Thanks all. I was taught to torque the bolt to the manufacturer's specification (aviation) then walk away. The idea of turning the bolt further, even just a little bit, is very strange to me.
The thing to keep in mind is that the torque on a fastener is not what really matters, it is a secondary measurement to get to the tension in the fastener. The torque roughly indicates the tension, but only under certain conditions, and you will notice different torque tables for lubricated threads vs dry threads, with lubricated threads requiring less torque. The roughness of the seating surface of the nut or bolt can have an effect, as can the calibration of the torque wrench and the way it is used.
What correlates exactly to the tension of the fastener is the amount that it stretches, and that can be determined by its rotation. The torque value specified is not enough to put significant strain on the fastener, and is used to ensure that all of the flex or compression in the assembly is removed. If you look at the torque tables for a fastener of the same size and pitch you will notice that the table will give you a much higher torque value. By rotating a fastener of known pitch a certain amount after the joint is tight, the amount that it stretches and therefore the actual tighness is known with great precision.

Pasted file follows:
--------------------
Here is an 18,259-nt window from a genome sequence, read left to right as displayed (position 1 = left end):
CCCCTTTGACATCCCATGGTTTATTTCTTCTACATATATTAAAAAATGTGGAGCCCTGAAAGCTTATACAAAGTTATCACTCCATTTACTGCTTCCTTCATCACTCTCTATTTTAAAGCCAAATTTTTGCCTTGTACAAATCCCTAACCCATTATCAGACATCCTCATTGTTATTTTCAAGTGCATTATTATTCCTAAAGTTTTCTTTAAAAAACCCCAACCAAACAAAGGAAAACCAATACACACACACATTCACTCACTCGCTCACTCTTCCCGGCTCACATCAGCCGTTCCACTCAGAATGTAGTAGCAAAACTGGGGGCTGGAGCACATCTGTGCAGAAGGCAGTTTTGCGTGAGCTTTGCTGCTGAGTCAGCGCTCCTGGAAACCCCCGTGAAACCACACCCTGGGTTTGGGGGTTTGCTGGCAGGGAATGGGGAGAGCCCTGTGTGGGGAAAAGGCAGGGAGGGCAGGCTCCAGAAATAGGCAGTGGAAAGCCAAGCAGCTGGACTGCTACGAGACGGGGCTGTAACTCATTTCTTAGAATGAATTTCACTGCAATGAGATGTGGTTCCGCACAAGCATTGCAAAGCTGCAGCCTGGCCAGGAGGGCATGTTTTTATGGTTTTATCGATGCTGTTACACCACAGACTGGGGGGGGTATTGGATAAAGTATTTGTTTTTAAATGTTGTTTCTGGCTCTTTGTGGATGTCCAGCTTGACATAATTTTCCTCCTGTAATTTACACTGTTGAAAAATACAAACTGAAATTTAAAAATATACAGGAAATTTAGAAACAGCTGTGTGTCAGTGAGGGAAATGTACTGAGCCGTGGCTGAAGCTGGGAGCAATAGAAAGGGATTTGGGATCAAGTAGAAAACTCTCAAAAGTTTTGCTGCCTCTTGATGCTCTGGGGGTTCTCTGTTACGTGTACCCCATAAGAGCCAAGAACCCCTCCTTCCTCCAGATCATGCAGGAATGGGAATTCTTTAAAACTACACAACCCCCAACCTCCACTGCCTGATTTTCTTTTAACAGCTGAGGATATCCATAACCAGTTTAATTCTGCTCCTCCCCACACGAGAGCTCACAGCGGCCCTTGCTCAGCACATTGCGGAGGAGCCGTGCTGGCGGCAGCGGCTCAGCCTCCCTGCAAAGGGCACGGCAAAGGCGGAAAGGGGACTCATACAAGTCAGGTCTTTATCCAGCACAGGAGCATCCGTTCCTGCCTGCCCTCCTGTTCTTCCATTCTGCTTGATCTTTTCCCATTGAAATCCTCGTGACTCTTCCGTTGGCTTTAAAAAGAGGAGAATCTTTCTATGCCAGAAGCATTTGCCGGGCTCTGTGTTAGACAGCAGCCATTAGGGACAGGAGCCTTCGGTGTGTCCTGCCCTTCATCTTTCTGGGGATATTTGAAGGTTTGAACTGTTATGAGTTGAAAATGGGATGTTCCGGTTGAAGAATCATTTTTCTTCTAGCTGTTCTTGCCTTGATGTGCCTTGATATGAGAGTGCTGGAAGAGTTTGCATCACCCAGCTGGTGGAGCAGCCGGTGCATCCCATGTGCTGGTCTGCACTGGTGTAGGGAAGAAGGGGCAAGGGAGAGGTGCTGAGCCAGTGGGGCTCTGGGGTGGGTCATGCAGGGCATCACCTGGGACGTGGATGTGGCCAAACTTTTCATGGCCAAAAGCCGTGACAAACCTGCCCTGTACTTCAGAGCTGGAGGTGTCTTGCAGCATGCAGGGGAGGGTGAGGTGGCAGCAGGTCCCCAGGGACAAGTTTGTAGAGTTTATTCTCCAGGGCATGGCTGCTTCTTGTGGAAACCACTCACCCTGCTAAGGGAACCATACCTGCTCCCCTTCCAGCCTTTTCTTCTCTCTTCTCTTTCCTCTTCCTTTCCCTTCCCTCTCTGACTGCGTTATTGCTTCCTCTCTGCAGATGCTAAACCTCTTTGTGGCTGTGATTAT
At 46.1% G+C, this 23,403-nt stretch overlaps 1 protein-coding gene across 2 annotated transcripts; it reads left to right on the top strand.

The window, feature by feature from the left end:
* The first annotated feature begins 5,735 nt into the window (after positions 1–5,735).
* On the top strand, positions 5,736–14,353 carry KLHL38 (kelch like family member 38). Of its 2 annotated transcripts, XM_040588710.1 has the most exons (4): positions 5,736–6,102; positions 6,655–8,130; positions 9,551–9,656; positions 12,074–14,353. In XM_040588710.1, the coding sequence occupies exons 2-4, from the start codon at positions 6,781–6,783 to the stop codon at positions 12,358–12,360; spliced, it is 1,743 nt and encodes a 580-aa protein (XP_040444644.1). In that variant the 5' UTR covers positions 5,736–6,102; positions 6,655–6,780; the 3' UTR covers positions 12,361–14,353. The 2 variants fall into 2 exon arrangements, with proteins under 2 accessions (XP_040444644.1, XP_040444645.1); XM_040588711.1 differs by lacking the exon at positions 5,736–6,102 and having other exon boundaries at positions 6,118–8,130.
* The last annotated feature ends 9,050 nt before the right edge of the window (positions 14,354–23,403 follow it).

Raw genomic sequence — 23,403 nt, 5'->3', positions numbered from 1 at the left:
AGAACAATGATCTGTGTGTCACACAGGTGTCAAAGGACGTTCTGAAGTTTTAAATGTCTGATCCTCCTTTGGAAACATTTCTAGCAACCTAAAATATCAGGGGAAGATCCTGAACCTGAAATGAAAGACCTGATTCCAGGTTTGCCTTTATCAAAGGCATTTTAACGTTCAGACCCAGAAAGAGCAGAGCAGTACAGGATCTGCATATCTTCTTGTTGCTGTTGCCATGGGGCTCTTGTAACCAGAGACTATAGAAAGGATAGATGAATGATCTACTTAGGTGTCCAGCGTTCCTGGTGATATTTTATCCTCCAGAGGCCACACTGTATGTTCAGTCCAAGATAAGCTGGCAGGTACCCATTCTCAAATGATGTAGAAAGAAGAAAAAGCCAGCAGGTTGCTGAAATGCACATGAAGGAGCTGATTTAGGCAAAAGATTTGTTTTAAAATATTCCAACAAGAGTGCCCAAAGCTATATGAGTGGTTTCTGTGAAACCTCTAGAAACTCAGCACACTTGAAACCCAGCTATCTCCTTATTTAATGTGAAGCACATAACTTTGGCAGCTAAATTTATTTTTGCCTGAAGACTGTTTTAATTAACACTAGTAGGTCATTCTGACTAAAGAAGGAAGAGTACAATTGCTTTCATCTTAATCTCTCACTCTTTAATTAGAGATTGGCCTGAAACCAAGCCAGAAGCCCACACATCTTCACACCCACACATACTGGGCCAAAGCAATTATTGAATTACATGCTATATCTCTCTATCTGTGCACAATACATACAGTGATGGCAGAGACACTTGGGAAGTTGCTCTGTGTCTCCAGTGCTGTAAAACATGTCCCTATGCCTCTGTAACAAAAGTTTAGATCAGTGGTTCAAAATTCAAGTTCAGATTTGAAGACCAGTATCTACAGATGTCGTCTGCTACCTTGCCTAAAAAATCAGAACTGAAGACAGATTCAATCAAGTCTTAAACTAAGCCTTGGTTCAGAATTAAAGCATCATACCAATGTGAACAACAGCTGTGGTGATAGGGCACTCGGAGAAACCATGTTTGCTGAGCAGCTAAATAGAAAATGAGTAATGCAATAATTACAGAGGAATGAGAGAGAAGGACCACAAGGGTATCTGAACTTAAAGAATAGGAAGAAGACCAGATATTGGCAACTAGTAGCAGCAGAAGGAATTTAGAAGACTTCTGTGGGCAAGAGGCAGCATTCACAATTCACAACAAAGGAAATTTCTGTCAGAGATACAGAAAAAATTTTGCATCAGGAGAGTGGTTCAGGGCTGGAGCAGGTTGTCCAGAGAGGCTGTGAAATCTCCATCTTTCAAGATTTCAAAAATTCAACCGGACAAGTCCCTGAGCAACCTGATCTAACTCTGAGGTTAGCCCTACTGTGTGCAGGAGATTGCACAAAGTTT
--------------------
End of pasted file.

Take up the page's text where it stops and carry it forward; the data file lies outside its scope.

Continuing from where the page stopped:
Torque-to-yield is actually a subset of torque-angle in which the stress applied to the fastener is enough to stretch it past the point of elasticity and thereby achieve the absolute maximum holding force. Torque-angle can be used for joints that require high precision but do not require ultimate strength.
When I worked on critical machinery for the Navy, we used two additional methods for ultra-critical fasteners. The easiest was for bolts that went through a flange, where we would measure the bolt with a micrometer prior to assembly, then tighten it until a length measurement indicated that it had stretched the correct amount. For blind holes with large enough bolts, a hole was drilled past where the threads engaged for a depth micrometer and the same process was followed.